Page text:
Jim White

  • Have you checked your studs, JT?

    Portsmouth held their pre-FA Cup final media day on Monday of this week. It was a pretty chaotic affair, with newsmen spilling all over the place and little co-ordination of events. The shambles was an apt symbol of Pompey's season, you might think.

    Though the hard-pressed staff - the few remaining after the debt-enforced cull of the workforce - did their best, as well as they could given that the world's most bankrupt club train on a school playing field, it brought new definition to the term amateurish.

    On Tuesday, Chelsea hosted their media day at their Cobham training ground, all state of

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  • No arguing with this poll

    The great thing about the Premier League is
    that there is no arguing with the result. There are no hung decisions, no
    coalitions, no desperate horse trading about who has the popular mandate. All
    that matters is the number of points accrued. Whoever has the most is the best
    team in the land.

    So, unless there is a late, unexpected
    surge in Martinez mania, we can safely say that in this poll at least the blues
    will overcome the reds and take the top spot. If they do, they will have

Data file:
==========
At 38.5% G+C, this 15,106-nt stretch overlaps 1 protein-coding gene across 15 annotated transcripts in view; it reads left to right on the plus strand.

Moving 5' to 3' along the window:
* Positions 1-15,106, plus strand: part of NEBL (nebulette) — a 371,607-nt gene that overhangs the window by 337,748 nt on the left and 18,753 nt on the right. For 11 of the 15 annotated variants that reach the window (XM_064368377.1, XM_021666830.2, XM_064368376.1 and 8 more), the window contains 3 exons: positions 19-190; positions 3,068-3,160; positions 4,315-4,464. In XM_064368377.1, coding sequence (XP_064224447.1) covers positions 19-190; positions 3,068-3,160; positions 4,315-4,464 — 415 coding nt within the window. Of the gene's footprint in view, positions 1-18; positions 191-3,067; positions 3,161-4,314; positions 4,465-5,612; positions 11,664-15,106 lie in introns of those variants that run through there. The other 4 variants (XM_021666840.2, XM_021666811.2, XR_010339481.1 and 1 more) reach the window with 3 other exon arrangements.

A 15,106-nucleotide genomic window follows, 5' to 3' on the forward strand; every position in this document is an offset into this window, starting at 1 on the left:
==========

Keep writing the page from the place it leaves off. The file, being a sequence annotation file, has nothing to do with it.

deserved it: 36 league games played is a far more accurate test of a team's
    standing than any exit poll.

    And what

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  • It’s all in the mind games

    At the conclusion of Manchester United's victory over Wigan that sealed the club's 17th English title, Alex Ferguson said the following:

    "This will give us a tremendous lift [for the Champions League final]. I remember when we lost the title on the last day in 1995 and had a FA Cup final to play how deflated the players were. It would be hard to pick them up from this if they'd lost today."

    The moment you heard that, there could only be one thought: he never stops, does he? There was English football's most decorated manager, a knight of the realm, a man who has achieved everything in the game

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  • Hull playing for their existence

    There was real fear in the air at the KC stadium this week. Not so much among the fans: for many of them, a couple of years in the Premier League has been a bonus, an occasionally pleasurable interlude to the usual business of football. They are robust enough to take relegation without too many sleepless nights.

    No, the terror was entirely in the boardroom. There they have access to the books. There they know how perilously City's condition really is. There they know that without the continuing bounty of the Premier League to prop them up, the consequences of the last couple of years of

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  • King is not a typical footballer

    Marlon King claimed in court this week that he hadn't assaulted a 20-year-old student in a night club, breaking her nose after she rejected his clumsy advances.

    It was, he said, a case of mistaken identity. If so, it wasn't the first time he had been involved in a such an error. For a start, there was the time Steve Bruce paid £5 million for him in the belief he was a Premier League striker. Clearly it was someone else Bruce was thinking of.

    King's case was particularly shocking. Not just in the arrogant brutality of his actions on the night he was out in Soho celebrating the fact his wife